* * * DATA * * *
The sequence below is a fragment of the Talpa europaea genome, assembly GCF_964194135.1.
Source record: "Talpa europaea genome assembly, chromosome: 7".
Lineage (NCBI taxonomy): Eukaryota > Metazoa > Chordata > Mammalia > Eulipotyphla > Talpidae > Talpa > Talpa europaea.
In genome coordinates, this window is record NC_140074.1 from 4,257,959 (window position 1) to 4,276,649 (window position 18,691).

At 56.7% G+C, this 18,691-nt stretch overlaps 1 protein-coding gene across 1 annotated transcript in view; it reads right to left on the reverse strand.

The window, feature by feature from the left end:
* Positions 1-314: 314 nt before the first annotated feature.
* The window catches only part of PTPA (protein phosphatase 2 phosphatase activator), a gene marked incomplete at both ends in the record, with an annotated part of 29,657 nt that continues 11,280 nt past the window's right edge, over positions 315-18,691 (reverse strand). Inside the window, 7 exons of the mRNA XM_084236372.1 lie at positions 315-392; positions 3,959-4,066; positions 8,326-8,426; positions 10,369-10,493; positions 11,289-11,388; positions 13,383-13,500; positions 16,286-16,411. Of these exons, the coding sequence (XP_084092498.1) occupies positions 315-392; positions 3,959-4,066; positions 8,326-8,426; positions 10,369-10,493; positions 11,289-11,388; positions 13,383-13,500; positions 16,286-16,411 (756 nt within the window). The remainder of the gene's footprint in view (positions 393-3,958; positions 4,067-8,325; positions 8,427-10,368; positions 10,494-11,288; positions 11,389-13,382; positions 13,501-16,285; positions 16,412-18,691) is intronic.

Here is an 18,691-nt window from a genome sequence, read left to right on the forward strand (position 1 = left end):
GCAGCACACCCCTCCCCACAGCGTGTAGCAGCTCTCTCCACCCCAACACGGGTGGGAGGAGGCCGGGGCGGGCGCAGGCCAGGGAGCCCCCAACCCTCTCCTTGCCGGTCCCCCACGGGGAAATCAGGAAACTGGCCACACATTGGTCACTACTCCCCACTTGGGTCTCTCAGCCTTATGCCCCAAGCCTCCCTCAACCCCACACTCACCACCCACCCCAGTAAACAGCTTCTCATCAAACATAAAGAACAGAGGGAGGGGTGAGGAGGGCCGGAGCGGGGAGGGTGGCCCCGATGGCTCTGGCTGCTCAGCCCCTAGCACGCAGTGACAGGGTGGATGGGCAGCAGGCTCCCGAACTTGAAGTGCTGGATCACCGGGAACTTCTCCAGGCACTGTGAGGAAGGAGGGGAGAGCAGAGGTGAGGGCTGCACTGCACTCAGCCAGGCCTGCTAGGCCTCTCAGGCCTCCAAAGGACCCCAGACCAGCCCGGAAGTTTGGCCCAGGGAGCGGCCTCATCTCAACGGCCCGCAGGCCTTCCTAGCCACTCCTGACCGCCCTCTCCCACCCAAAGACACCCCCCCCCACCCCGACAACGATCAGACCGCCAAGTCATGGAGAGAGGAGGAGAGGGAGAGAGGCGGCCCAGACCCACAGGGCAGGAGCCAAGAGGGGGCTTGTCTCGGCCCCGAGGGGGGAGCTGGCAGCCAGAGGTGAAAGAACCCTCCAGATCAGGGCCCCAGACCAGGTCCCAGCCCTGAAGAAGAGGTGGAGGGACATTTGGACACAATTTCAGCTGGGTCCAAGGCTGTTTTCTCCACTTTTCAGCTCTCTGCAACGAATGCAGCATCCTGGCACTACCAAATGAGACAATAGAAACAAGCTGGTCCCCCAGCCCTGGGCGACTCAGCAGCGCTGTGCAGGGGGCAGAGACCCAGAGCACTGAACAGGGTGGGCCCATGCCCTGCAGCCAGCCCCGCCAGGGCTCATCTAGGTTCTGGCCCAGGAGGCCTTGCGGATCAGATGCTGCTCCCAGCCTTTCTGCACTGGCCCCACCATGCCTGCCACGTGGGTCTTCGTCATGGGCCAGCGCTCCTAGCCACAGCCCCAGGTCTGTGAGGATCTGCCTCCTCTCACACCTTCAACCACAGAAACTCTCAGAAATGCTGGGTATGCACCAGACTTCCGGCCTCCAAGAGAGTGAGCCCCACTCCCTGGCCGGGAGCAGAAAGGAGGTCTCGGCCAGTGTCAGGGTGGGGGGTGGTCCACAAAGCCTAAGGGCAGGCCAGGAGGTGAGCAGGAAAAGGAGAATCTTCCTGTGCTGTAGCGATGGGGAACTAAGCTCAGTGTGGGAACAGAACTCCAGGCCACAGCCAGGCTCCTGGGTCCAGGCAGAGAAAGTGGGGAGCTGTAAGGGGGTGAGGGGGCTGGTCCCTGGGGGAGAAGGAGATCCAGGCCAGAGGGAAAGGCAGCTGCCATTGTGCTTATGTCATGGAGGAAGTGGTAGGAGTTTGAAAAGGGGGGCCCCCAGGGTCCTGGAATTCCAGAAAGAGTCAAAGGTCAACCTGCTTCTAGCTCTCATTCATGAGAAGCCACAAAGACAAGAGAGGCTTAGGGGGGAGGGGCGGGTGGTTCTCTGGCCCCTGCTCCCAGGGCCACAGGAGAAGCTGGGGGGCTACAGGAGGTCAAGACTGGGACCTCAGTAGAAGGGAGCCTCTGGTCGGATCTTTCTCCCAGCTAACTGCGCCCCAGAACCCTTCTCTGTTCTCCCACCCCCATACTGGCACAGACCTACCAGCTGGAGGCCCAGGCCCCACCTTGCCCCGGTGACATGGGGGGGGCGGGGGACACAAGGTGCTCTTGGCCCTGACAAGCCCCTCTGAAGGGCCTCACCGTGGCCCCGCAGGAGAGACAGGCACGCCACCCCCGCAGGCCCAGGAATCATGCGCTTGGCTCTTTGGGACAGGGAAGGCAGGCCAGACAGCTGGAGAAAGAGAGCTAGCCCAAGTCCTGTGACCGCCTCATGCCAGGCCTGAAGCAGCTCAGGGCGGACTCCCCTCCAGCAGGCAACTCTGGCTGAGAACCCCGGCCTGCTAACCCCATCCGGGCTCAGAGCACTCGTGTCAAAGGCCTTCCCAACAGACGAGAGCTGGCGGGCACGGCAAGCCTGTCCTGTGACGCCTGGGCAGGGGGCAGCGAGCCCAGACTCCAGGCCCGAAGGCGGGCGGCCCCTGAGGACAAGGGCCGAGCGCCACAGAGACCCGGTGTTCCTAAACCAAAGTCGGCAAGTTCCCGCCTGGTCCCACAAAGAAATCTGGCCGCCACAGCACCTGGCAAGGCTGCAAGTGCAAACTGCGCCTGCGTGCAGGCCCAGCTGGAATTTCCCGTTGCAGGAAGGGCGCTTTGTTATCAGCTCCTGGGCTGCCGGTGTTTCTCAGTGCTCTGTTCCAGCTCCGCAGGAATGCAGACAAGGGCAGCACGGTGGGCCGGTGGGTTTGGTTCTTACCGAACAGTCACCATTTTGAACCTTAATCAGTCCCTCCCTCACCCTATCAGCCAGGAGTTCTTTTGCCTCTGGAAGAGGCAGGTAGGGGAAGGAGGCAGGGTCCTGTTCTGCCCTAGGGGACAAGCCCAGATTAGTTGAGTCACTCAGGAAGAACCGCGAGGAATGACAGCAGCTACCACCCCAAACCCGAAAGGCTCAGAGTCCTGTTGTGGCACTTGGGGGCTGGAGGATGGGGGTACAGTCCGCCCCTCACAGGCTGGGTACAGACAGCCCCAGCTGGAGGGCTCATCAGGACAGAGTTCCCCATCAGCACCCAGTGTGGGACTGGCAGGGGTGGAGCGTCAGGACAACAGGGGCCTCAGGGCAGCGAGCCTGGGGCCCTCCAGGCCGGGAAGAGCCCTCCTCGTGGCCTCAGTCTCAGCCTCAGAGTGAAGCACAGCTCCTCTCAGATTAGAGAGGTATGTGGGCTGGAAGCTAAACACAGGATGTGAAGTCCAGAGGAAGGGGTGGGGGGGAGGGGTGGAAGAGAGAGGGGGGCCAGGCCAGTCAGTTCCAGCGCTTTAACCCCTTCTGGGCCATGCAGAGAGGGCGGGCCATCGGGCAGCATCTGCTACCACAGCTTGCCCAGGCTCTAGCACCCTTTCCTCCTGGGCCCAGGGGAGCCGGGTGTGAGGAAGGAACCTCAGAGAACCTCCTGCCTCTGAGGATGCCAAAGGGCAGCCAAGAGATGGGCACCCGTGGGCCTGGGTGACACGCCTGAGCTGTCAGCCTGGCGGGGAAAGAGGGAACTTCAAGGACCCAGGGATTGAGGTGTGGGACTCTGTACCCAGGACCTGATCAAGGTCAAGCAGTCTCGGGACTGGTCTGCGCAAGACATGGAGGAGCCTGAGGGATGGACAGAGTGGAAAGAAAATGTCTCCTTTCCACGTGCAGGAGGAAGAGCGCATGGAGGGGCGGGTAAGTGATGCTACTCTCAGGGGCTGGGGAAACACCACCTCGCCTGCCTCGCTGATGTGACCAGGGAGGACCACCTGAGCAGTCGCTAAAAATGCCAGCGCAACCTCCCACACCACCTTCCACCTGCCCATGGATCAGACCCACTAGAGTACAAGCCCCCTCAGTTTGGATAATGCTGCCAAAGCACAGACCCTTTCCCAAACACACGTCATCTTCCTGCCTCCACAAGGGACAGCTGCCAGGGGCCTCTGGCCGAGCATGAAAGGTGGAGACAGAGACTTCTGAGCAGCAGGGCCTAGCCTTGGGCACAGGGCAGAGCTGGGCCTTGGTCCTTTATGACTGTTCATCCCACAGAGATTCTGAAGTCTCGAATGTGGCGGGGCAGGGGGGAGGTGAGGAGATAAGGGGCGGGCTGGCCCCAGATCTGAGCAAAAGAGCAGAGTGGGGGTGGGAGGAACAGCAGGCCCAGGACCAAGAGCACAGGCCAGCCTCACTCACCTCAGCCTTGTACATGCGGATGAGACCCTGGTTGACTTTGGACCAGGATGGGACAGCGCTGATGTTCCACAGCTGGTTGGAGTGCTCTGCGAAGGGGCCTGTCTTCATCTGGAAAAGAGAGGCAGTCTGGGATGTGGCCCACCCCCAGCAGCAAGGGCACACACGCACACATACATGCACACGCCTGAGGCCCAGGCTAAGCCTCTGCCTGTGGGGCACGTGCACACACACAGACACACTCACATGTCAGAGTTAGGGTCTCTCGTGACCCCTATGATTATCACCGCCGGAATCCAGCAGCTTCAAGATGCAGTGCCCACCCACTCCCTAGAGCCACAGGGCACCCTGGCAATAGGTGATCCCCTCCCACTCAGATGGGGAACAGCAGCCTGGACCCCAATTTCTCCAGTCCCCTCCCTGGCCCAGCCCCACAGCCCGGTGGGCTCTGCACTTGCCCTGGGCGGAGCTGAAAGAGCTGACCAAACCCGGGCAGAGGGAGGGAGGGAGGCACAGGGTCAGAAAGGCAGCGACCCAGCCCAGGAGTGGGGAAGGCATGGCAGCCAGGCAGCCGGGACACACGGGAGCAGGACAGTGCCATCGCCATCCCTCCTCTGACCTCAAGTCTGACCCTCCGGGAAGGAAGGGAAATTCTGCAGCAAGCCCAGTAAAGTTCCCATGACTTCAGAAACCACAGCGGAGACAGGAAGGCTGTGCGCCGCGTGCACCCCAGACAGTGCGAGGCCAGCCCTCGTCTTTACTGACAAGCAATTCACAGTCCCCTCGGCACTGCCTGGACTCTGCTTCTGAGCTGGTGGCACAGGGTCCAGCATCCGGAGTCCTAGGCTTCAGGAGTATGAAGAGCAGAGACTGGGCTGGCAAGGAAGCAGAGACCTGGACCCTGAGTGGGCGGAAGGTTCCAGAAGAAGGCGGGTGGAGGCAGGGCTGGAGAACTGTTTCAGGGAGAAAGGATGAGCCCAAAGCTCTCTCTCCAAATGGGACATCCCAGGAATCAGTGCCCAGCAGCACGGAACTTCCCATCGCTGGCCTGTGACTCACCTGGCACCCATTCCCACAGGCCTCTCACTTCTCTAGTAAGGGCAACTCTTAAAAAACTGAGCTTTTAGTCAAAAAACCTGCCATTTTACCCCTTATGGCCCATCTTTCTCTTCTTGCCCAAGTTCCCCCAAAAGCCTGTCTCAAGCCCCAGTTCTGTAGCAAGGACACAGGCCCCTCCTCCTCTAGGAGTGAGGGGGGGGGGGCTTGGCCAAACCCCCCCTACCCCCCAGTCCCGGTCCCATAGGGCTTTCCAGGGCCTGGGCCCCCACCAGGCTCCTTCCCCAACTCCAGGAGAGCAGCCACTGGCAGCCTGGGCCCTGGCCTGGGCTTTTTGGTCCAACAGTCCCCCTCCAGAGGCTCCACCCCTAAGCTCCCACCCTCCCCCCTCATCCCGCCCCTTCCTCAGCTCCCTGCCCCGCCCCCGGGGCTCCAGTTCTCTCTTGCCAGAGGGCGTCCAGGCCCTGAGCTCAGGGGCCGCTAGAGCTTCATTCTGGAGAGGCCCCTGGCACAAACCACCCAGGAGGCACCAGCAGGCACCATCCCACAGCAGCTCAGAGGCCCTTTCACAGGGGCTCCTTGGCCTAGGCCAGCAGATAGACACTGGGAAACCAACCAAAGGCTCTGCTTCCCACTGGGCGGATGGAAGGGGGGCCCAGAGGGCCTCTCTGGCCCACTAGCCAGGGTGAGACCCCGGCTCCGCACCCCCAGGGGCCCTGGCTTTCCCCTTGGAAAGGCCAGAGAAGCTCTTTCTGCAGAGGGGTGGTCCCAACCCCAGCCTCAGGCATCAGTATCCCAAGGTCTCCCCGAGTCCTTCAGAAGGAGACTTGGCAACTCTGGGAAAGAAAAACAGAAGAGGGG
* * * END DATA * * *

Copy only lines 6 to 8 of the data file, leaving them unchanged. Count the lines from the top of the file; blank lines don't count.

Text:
The window, feature by feature from the left end:
* Positions 1-314: 314 nt before the first annotated feature.
* The window catches only part of PTPA (protein phosphatase 2 phosphatase activator), a gene marked incomplete at both ends in the record, with an annotated part of 29,657 nt that continues 11,280 nt past the window's right edge, over positions 315-18,691 (reverse strand). Inside the window, 7 exons of the mRNA XM_084236372.1 lie at positions 315-392; positions 3,959-4,066; positions 8,326-8,426; positions 10,369-10,493; positions 11,289-11,388; positions 13,383-13,500; positions 16,286-16,411. Of these exons, the coding sequence (XP_084092498.1) occupies positions 315-392; positions 3,959-4,066; positions 8,326-8,426; positions 10,369-10,493; positions 11,289-11,388; positions 13,383-13,500; positions 16,286-16,411 (756 nt within the window). The remainder of the gene's footprint in view (positions 393-3,958; positions 4,067-8,325; positions 8,427-10,368; positions 10,494-11,288; positions 11,389-13,382; positions 13,501-16,285; positions 16,412-18,691) is intronic.